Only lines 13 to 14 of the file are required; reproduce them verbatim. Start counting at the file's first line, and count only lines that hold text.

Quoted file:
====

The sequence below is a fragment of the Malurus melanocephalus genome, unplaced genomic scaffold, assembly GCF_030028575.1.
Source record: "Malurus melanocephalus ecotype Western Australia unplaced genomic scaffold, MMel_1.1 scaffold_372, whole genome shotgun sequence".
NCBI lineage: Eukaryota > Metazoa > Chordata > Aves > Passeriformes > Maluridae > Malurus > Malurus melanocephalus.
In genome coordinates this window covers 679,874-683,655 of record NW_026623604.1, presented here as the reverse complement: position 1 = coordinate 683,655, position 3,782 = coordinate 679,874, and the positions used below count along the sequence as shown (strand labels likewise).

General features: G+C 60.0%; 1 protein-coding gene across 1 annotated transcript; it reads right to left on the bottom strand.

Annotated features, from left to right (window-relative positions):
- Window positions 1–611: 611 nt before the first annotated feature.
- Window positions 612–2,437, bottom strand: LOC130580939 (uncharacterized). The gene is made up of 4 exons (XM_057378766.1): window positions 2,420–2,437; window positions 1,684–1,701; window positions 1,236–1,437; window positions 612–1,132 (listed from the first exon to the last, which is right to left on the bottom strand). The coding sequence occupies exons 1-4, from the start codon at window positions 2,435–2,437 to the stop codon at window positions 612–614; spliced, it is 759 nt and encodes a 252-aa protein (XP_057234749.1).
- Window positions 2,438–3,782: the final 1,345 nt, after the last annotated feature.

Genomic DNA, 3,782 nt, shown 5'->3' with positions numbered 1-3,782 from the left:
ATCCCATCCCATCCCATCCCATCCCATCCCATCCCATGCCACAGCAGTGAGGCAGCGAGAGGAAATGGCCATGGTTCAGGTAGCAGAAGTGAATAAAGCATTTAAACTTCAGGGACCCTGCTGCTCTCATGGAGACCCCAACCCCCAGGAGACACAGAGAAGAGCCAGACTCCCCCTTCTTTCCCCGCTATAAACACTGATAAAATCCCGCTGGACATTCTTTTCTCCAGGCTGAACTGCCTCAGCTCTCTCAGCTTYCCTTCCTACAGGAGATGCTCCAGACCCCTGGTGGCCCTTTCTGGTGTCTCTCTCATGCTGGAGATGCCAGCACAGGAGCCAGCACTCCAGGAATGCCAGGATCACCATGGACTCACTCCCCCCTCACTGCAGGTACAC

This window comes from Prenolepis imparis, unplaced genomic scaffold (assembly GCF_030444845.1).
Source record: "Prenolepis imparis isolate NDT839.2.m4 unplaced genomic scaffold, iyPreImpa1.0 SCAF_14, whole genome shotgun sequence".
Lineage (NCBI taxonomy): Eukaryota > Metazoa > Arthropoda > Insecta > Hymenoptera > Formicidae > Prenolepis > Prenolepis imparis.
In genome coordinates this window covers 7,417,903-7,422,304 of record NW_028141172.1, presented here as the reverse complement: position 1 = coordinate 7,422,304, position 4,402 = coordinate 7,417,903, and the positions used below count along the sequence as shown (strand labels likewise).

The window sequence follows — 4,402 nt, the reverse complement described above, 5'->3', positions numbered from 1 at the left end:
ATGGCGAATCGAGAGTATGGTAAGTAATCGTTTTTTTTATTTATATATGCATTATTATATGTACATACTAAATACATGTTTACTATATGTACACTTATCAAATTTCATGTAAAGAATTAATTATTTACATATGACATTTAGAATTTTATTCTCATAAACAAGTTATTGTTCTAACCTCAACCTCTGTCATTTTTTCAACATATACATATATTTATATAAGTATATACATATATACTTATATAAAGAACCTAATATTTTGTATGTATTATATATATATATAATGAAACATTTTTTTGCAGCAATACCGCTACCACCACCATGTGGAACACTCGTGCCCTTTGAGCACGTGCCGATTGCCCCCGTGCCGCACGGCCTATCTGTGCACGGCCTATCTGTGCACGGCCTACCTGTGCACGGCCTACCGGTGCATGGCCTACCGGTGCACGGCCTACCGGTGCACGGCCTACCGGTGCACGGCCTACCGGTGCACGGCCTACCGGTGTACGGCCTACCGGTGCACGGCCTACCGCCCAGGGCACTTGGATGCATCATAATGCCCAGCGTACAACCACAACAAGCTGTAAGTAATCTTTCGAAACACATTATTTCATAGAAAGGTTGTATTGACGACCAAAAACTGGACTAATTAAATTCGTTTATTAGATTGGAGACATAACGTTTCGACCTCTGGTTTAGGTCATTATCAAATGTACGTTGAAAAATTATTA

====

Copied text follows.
Source record: "Prenolepis imparis isolate NDT839.2.m4 unplaced genomic scaffold, iyPreImpa1.0 SCAF_14, whole genome shotgun sequence".
Lineage (NCBI taxonomy): Eukaryota > Metazoa > Arthropoda > Insecta > Hymenoptera > Formicidae > Prenolepis > Prenolepis imparis.